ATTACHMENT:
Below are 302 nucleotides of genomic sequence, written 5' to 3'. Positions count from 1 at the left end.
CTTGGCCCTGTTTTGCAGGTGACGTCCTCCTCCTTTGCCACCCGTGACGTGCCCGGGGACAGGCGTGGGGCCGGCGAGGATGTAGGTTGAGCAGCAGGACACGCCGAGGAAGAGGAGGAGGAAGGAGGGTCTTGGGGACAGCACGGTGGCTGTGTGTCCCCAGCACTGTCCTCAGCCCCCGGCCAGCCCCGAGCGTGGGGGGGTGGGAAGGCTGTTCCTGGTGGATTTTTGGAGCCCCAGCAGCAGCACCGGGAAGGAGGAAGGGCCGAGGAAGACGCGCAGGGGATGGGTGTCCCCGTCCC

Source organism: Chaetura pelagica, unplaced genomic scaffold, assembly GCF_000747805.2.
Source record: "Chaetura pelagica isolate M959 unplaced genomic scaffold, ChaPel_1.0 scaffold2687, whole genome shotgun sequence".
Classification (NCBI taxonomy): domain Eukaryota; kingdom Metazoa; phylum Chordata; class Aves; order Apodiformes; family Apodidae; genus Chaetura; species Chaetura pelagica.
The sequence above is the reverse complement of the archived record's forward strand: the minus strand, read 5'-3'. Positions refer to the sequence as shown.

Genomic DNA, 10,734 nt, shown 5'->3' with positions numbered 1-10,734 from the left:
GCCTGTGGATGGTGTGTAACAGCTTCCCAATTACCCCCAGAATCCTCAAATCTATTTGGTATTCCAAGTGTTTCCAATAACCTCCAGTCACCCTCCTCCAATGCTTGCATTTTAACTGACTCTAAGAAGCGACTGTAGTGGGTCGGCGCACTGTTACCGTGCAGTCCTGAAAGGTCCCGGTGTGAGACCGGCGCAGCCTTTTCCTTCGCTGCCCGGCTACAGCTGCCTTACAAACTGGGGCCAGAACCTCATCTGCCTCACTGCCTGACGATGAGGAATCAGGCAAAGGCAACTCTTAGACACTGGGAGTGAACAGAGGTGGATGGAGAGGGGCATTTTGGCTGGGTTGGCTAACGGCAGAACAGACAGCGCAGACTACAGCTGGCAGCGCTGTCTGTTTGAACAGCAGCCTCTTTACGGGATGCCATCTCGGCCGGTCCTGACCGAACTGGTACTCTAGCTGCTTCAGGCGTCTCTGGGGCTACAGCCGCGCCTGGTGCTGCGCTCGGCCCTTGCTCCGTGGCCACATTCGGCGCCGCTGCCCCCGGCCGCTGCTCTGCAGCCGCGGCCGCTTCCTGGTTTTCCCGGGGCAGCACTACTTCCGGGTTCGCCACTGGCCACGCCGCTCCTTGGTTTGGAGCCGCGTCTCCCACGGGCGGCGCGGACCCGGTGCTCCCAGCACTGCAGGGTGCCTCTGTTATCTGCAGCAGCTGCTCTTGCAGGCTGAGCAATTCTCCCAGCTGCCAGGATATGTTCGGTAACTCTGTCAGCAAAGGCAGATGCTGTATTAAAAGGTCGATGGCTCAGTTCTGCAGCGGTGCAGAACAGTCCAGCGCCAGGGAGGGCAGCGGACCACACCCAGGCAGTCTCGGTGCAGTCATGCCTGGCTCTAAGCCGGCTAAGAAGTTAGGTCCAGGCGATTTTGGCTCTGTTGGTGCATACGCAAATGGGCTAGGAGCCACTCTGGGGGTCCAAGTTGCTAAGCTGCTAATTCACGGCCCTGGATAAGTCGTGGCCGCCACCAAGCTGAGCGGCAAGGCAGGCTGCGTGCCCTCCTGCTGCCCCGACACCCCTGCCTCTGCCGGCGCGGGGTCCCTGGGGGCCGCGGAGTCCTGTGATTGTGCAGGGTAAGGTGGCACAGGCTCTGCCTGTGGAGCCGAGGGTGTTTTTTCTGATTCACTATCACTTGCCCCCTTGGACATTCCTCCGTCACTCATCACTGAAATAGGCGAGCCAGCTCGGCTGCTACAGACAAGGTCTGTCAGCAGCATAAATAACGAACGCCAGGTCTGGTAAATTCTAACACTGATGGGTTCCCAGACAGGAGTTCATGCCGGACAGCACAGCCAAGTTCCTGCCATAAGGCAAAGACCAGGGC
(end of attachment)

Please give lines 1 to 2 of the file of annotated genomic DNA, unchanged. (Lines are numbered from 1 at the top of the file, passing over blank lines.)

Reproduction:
Below are 302 nucleotides of genomic sequence, written 5' to 3'. Positions count from 1 at the left end.
CTTGGCCCTGTTTTGCAGGTGACGTCCTCCTCCTTTGCCACCCGTGACGTGCCCGGGGACAGGCGTGGGGCCGGCGAGGATGTAGGTTGAGCAGCAGGACACGCCGAGGAAGAGGAGGAGGAAGGAGGGTCTTGGGGACAGCACGGTGGCTGTGTGTCCCCAGCACTGTCCTCAGCCCCCGGCCAGCCCCGAGCGTGGGGGGGTGGGAAGGCTGTTCCTGGTGGATTTTTGGAGCCCCAGCAGCAGCACCGGGAAGGAGGAAGGGCCGAGGAAGACGCGCAGGGGATGGGTGTCCCCGTCCC